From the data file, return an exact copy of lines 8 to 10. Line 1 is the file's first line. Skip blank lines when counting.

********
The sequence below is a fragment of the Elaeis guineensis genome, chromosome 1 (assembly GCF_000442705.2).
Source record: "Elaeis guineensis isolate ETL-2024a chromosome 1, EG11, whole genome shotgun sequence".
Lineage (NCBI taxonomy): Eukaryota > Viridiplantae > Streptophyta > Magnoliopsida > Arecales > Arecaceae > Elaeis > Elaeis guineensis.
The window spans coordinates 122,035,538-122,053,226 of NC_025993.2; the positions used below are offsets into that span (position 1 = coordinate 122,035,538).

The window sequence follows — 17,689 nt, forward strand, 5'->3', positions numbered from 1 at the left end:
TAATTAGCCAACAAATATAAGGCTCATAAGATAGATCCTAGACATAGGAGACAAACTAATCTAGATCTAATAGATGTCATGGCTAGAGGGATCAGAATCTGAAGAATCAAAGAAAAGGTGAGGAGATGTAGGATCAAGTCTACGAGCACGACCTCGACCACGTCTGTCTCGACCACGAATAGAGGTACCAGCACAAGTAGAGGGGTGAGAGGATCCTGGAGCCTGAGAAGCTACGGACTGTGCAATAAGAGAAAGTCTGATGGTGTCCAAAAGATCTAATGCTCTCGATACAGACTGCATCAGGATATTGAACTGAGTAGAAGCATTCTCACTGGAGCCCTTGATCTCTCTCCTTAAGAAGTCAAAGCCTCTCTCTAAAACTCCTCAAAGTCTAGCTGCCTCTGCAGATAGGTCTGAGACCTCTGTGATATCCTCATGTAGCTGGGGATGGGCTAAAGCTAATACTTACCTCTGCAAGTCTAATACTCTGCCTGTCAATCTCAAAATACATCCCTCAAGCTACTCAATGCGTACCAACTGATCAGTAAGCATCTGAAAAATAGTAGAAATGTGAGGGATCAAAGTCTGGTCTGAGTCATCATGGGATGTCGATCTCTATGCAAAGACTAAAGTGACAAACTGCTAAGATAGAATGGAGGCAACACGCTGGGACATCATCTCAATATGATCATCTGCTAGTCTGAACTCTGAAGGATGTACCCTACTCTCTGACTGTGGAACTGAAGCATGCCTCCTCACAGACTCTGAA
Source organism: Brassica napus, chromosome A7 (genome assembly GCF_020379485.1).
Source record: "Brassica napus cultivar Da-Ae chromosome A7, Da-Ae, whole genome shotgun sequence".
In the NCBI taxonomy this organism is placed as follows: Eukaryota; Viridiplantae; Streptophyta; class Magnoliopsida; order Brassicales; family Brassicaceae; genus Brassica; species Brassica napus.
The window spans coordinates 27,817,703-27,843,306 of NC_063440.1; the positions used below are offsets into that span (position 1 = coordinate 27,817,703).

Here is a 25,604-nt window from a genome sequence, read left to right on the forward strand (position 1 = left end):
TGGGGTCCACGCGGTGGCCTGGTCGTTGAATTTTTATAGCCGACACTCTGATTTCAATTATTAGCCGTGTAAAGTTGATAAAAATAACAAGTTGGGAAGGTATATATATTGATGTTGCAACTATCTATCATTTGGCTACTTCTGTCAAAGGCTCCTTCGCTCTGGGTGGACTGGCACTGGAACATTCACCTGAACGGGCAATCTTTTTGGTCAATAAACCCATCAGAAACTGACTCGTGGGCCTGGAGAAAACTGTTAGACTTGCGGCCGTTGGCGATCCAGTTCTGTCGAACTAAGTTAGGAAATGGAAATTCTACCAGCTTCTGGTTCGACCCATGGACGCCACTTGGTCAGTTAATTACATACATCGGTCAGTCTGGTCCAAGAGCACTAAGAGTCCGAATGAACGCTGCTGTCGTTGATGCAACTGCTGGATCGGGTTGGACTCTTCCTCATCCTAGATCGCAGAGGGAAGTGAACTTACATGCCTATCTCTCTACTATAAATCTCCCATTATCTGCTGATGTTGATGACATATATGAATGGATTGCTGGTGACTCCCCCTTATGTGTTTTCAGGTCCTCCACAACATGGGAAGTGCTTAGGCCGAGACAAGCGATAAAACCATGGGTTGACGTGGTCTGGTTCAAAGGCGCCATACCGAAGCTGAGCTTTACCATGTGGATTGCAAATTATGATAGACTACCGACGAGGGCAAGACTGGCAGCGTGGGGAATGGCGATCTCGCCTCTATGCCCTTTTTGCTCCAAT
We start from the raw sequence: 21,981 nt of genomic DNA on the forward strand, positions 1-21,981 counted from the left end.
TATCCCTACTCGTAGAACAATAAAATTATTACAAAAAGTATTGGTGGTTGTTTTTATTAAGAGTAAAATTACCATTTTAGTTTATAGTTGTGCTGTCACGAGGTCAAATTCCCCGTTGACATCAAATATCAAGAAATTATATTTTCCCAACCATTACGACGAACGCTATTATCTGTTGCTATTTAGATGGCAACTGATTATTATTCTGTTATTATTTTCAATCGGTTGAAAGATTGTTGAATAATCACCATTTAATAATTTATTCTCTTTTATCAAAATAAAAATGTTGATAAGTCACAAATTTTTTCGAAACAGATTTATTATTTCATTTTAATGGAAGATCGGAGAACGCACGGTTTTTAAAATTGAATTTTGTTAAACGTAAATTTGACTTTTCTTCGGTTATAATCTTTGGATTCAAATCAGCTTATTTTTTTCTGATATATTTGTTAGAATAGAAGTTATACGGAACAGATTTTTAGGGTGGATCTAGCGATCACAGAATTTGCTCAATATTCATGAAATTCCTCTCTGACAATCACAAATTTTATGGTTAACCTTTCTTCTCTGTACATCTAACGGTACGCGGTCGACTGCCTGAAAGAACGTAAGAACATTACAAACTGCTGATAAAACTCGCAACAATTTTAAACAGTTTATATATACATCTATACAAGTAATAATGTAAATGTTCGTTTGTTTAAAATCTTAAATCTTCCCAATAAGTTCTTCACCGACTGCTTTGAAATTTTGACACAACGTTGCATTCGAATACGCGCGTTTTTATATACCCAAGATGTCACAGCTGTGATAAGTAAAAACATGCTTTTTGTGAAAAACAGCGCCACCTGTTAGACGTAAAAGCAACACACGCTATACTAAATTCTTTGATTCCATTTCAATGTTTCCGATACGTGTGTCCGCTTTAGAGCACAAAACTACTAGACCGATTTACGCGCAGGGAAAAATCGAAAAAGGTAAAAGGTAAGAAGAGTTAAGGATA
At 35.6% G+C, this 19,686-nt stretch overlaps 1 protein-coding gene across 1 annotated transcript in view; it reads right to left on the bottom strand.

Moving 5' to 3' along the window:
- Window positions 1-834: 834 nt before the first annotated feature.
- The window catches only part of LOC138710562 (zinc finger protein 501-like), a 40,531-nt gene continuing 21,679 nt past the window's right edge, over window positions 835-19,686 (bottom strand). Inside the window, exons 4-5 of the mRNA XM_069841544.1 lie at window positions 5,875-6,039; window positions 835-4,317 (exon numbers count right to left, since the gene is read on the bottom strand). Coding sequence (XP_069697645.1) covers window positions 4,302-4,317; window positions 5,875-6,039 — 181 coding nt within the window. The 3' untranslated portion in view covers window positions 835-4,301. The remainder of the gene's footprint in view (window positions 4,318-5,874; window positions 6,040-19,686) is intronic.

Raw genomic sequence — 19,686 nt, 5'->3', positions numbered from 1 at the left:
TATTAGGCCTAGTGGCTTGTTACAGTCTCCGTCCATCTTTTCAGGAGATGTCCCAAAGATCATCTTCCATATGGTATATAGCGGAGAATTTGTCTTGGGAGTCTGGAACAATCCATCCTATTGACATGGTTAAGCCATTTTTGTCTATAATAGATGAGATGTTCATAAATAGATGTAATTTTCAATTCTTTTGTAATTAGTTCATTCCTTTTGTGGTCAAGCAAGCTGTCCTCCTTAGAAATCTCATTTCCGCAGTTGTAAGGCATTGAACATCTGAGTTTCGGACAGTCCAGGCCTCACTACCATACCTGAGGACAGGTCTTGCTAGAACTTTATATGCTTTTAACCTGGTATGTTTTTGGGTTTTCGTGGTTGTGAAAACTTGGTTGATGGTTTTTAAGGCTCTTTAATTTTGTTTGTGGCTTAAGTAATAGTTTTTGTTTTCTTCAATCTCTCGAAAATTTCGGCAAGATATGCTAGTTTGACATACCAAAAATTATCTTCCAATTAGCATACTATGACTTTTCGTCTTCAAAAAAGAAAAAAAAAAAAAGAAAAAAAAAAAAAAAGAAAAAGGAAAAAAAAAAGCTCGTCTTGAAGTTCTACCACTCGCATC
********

Source record: "Brassica napus cultivar Da-Ae chromosome A7, Da-Ae, whole genome shotgun sequence".
In the NCBI taxonomy this organism is placed as follows: Eukaryota; Viridiplantae; Streptophyta; class Magnoliopsida; order Brassicales; family Brassicaceae; genus Brassica; species Brassica napus.
The window spans coordinates 27,817,703-27,843,306 of NC_063440.1; the positions used below are offsets into that span (position 1 = coordinate 27,817,703).